The US' third-biggest steel supplier South Korea will ask Washington for an exemption from President Donald Trump's new tariffs and consider filing a complaint to the World Trade Organization if it is refused, Seoul said Friday.
Trump imposed steep tariffs of 25 percent on foreign steel and 10 percent on aluminium Thursday, drawing sharp protests from allies at home and abroad amid fears of a global trade war.
South Korean trade minister Paik Un-gyu expressed his regret at the move in a meeting with steel executives, saying: "If this action takes effect, it would inevitably deal a serious blow to South Korea's steel exports to the US."
The South is a treaty ally of the US, which has 28,500 troops stationed in the country to protect it from the nuclear-armed North, but has found itself on the receiving end of Trump's "America First" economic agenda.
A free trade agreement between the two is being renegotiated at Washington's behest, and talks are currently taking place in Hawaii on cost-sharing for the US military presence, after Trump said on the campaign trail that Seoul should pay more.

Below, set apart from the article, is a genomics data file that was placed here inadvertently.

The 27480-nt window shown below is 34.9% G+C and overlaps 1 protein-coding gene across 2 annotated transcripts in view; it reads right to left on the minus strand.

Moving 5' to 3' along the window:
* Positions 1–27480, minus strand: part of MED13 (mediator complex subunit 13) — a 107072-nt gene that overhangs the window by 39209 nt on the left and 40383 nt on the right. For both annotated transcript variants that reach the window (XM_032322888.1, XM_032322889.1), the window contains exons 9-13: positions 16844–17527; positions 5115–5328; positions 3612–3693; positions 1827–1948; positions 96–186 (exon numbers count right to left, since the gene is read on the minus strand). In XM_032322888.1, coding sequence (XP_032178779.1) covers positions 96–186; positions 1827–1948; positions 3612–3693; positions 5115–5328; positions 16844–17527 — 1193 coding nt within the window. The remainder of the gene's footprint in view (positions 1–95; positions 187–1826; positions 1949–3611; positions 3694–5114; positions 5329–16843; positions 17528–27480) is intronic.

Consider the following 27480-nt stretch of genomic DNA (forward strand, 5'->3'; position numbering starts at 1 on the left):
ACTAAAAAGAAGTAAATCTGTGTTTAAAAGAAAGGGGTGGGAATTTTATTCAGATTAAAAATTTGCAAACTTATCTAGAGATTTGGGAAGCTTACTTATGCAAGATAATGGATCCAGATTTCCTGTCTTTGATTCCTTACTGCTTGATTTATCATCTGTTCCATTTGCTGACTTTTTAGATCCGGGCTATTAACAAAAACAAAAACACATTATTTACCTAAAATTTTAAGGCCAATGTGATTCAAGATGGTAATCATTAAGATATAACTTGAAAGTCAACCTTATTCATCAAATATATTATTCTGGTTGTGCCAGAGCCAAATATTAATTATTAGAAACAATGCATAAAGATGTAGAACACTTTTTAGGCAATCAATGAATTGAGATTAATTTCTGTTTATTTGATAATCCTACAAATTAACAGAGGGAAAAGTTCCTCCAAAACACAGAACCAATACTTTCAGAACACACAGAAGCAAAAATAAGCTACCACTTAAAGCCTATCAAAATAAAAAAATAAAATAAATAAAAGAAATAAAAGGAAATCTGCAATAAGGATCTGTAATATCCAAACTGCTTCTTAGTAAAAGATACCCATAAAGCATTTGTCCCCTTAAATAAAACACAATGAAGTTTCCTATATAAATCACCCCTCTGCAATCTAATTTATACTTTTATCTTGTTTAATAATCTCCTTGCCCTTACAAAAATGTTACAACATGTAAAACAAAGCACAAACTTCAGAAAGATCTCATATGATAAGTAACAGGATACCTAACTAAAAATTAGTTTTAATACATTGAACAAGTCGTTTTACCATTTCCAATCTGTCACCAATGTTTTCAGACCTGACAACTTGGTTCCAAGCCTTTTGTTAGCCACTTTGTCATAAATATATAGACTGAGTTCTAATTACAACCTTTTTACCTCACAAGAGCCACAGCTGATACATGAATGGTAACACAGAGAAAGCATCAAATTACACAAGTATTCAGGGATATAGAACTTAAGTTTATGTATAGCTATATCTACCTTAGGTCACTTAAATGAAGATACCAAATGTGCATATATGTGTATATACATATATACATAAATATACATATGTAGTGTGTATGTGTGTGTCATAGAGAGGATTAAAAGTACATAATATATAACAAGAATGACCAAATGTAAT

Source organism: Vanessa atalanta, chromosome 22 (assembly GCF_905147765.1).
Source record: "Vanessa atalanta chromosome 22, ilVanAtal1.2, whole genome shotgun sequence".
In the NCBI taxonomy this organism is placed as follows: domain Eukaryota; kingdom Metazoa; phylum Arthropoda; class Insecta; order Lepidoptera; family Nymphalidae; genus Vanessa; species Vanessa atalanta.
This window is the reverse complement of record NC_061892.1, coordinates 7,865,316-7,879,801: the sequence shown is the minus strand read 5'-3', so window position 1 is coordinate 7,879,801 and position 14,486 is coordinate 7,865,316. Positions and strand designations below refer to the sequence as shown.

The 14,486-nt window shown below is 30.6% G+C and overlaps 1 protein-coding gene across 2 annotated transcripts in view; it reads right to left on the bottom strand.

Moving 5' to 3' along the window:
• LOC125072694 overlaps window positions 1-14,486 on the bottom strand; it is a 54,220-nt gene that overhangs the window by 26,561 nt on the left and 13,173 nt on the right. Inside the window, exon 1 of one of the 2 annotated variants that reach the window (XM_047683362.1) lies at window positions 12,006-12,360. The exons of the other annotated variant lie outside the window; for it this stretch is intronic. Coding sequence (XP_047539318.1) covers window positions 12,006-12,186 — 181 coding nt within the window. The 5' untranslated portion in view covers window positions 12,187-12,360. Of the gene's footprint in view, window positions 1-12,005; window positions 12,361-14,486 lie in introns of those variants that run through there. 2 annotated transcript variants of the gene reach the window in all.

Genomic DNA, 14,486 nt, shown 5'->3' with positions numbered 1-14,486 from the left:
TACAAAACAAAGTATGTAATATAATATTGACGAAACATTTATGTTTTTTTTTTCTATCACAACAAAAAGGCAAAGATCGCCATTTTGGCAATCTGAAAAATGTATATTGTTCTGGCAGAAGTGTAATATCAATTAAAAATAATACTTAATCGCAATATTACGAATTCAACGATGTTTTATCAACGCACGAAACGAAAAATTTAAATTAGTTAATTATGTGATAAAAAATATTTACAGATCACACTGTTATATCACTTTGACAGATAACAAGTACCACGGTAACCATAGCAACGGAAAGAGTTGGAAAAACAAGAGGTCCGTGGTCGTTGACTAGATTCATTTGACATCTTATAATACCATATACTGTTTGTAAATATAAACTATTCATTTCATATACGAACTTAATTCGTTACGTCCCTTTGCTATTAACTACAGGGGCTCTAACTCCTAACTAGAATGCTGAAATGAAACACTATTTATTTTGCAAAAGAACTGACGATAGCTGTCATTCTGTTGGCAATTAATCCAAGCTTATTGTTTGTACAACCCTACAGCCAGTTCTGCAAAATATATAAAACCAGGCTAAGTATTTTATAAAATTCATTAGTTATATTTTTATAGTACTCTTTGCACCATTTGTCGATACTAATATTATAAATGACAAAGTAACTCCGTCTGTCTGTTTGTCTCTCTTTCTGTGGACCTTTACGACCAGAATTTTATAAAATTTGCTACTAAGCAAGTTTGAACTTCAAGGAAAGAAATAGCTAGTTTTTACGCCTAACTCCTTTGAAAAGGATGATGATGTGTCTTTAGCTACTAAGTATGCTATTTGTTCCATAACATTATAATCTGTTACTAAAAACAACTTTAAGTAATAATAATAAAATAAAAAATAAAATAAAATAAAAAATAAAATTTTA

The trade ministry will seek consultations with the US Trade Representative at an early date to ask for reduced or no tariffs on the country's steel products, it said in a statement.
If it is unsuccessful, it will "actively consider" filing a complaint with the WTO in cooperation with other countries, it added.
Other nations have condemned Trump's decision, with China, the world's second-largest economy, calling it a "serious attack" on the global trading system.
The Hyundai Research Institute said in a report Friday that 25 percent tariffs would lead to a 22 percent cut in South Korean steel exports to the US -- or almost $1 billion of the nearly $4 billion-worth of steel the South shipped to the US last year.
South Korea ranks third among steel suppliers to the US after Canada and Brazil.